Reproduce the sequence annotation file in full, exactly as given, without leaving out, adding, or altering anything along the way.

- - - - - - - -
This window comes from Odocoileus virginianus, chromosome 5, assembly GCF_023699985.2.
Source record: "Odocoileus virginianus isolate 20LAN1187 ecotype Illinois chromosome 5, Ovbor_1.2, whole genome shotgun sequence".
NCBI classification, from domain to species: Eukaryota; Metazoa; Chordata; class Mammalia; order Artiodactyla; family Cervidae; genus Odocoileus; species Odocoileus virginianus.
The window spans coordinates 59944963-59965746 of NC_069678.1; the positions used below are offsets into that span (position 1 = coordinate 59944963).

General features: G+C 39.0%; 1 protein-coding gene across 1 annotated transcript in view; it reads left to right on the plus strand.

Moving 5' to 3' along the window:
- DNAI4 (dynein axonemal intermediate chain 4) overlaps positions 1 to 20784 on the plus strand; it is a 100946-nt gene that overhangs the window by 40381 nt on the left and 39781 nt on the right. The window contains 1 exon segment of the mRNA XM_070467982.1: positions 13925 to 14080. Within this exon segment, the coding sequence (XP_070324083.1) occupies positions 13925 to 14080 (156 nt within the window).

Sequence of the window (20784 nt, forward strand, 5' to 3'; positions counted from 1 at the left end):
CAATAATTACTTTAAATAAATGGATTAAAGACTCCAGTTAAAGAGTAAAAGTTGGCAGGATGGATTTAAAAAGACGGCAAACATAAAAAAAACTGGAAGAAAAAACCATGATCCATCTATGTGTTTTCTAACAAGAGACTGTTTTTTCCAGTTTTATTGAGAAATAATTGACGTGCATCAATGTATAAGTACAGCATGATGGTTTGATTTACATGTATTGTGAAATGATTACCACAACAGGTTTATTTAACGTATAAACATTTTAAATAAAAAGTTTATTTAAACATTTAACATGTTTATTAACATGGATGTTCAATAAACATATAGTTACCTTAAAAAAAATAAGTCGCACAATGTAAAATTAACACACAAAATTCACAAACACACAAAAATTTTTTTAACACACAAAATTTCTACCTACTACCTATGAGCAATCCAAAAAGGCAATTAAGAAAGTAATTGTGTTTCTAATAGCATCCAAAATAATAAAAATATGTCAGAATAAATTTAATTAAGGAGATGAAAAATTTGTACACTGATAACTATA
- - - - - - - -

This window comes from Odocoileus virginianus, chromosome 5, assembly GCF_023699985.2.
Source record: "Odocoileus virginianus isolate 20LAN1187 ecotype Illinois chromosome 5, Ovbor_1.2, whole genome shotgun sequence".
NCBI classification, from domain to species: Eukaryota; Metazoa; Chordata; class Mammalia; order Artiodactyla; family Cervidae; genus Odocoileus; species Odocoileus virginianus.
The window spans coordinates 59944963-59965746 of NC_069678.1; the positions used below are offsets into that span (position 1 = coordinate 59944963).

General features: G+C 39.0%; 1 protein-coding gene across 1 annotated transcript in view; it reads left to right on the plus strand.

Moving 5' to 3' along the window:
- DNAI4 (dynein axonemal intermediate chain 4) overlaps positions 1 to 20784 on the plus strand; it is a 100946-nt gene that overhangs the window by 40381 nt on the left and 39781 nt on the right. The window contains 1 exon segment of the mRNA XM_070467982.1: positions 13925 to 14080. Within this exon segment, the coding sequence (XP_070324083.1) occupies positions 13925 to 14080 (156 nt within the window).

Sequence of the window (20784 nt, forward strand, 5' to 3'; positions counted from 1 at the left end):
CAATAATTACTTTAAATAAATGGATTAAAGACTCCAGTTAAAGAGTAAAAGTTGGCAGGATGGATTTAAAAAGACGGCAAACATAAAAAAAACTGGAAGAAAAAACCATGATCCATCTATGTGTTTTCTAACAAGAGACTGTTTTTTCCAGTTTTATTGAGAAATAATTGACGTGCATCAATGTATAAGTACAGCATGATGGTTTGATTTACATGTATTGTGAAATGATTACCACAACAGGTTTATTTAACGTATAAACATTTTAAATAAAAAGTTTATTTAAACATTTAACATGTTTATTAACATGGATGTTCAATAAACATATAGTTACCTTAAAAAAAATAAGTCGCACAATGTAAAATTAACACACAAAATTCACAAACACACAAAAATTTTTTTAACACACAAAATTTCTACCTACTACCTATGAGCAATCCAAAAAGGCAATTAAGAAAGTAATTGTGTTTCTAATAGCATCCAAAATAATAAAAATATGTCAGAATAAATTTAATTAAGGAGATGAAAAATTTGTACACTGATAACTATA